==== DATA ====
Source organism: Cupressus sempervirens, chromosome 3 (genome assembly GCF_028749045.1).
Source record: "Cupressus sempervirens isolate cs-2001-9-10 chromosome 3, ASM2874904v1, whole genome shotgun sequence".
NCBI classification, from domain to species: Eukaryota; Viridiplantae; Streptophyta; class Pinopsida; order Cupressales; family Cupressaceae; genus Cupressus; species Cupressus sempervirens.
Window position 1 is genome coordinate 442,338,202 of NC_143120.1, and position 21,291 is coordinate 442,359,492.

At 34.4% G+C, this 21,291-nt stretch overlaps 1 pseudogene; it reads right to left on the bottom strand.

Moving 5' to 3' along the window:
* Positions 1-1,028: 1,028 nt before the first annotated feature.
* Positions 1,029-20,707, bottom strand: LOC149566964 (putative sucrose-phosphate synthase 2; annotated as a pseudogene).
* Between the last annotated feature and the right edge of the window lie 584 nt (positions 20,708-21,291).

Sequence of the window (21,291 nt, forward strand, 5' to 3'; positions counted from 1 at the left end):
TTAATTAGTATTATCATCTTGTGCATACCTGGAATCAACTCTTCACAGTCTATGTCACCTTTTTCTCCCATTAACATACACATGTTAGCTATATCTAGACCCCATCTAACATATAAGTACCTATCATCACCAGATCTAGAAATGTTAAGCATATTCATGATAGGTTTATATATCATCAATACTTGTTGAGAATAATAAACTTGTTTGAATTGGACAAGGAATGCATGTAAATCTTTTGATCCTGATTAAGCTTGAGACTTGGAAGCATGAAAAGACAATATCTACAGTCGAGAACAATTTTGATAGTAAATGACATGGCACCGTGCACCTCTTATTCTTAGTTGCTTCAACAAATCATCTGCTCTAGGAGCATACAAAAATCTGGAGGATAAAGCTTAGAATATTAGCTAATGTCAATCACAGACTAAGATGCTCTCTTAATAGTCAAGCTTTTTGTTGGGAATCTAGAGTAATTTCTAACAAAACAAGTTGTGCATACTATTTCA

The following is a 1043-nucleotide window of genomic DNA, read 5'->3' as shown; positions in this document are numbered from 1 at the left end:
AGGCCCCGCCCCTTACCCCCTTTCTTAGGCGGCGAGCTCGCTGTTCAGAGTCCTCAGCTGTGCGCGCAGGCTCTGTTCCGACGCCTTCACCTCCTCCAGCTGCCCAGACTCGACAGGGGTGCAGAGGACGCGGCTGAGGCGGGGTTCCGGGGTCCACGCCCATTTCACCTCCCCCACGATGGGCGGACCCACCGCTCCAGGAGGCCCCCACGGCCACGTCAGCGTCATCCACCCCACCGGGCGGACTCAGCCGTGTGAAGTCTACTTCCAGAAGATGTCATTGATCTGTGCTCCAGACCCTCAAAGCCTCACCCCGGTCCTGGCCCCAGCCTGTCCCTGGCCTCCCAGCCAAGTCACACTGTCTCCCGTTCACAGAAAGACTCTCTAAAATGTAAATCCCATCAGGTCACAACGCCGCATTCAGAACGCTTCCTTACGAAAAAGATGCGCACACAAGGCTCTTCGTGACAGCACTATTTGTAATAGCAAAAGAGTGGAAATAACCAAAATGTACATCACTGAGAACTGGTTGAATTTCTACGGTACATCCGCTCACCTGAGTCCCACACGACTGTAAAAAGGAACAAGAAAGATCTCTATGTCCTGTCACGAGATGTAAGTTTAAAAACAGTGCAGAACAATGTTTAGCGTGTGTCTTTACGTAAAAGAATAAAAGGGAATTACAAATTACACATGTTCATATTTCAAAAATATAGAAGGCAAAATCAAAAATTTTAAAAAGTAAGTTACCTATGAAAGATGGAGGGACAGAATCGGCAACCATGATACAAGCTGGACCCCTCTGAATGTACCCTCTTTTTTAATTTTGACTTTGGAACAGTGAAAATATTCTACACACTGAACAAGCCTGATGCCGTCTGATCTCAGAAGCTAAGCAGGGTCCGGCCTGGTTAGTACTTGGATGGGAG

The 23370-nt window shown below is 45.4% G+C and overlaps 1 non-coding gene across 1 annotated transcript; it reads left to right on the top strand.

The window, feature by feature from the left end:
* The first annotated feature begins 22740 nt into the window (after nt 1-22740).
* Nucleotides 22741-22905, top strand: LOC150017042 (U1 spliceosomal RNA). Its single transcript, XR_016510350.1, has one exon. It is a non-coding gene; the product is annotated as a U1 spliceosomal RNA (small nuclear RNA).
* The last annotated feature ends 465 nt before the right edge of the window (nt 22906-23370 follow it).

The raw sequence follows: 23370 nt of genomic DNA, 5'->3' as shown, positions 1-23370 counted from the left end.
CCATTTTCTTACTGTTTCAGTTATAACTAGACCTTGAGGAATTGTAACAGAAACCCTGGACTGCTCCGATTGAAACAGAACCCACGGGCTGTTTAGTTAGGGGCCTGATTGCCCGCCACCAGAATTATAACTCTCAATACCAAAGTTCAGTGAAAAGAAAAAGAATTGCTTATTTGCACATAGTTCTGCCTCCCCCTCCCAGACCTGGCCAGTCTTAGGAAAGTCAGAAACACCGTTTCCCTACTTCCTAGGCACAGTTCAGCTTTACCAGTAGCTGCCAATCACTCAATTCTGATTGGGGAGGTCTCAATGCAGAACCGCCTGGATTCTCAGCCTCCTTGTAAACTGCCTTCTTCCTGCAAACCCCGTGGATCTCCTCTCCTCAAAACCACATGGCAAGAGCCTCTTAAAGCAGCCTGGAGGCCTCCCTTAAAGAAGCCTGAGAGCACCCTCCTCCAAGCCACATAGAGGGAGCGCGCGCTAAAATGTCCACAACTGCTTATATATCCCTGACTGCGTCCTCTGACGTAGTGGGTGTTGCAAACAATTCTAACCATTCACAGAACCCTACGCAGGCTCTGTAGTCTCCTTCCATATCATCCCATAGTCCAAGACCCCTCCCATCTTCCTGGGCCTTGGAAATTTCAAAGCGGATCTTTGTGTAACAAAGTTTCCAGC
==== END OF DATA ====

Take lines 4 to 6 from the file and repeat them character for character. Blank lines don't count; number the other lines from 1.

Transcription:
Window position 1 is genome coordinate 442,338,202 of NC_143120.1, and position 21,291 is coordinate 442,359,492.

At 34.4% G+C, this 21,291-nt stretch overlaps 1 pseudogene; it reads right to left on the bottom strand.

Moving 5' to 3' along the window: